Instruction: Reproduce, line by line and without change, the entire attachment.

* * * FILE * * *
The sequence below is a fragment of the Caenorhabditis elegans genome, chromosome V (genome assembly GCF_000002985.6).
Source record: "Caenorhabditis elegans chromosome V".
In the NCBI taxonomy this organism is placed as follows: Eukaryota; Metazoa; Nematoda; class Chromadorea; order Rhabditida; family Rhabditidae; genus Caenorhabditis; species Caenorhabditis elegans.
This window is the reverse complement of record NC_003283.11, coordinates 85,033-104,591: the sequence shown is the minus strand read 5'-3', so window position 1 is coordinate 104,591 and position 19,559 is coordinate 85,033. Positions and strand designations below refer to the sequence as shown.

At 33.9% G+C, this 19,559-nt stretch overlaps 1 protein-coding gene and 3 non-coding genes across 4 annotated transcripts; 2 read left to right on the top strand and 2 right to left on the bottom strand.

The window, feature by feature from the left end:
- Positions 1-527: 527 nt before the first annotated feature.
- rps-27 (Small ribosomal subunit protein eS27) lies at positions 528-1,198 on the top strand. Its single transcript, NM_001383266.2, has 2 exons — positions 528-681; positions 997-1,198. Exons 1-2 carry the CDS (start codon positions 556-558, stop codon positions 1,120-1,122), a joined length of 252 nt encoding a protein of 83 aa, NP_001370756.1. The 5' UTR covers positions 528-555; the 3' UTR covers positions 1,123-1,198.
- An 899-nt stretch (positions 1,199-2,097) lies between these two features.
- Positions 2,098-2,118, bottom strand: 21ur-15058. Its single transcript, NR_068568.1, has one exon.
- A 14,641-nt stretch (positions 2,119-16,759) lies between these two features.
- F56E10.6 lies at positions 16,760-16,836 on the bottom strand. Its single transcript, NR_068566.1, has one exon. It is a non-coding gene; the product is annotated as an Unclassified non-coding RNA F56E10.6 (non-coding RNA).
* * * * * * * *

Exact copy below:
The sequence below is a fragment of the Caenorhabditis elegans genome, chromosome V (genome assembly GCF_000002985.6).
Source record: "Caenorhabditis elegans chromosome V".
In the NCBI taxonomy this organism is placed as follows: Eukaryota; Metazoa; Nematoda; class Chromadorea; order Rhabditida; family Rhabditidae; genus Caenorhabditis; species Caenorhabditis elegans.
This window is the reverse complement of record NC_003283.11, coordinates 85,033-104,591: the sequence shown is the minus strand read 5'-3', so window position 1 is coordinate 104,591 and position 19,559 is coordinate 85,033. Positions and strand designations below refer to the sequence as shown.

At 33.9% G+C, this 19,559-nt stretch overlaps 1 protein-coding gene and 3 non-coding genes across 4 annotated transcripts; 2 read left to right on the top strand and 2 right to left on the bottom strand.

The window, feature by feature from the left end:
- Positions 1-527: 527 nt before the first annotated feature.
- rps-27 (Small ribosomal subunit protein eS27) lies at positions 528-1,198 on the top strand. Its single transcript, NM_001383266.2, has 2 exons — positions 528-681; positions 997-1,198. Exons 1-2 carry the CDS (start codon positions 556-558, stop codon positions 1,120-1,122), a joined length of 252 nt encoding a protein of 83 aa, NP_001370756.1. The 5' UTR covers positions 528-555; the 3' UTR covers positions 1,123-1,198.
- An 899-nt stretch (positions 1,199-2,097) lies between these two features.
- Positions 2,098-2,118, bottom strand: 21ur-15058. Its single transcript, NR_068568.1, has one exon.
- A 14,641-nt stretch (positions 2,119-16,759) lies between these two features.
- F56E10.6 lies at positions 16,760-16,836 on the bottom strand. Its single transcript, NR_068566.1, has one exon. It is a non-coding gene; the product is annotated as an Unclassified non-coding RNA F56E10.6 (non-coding RNA).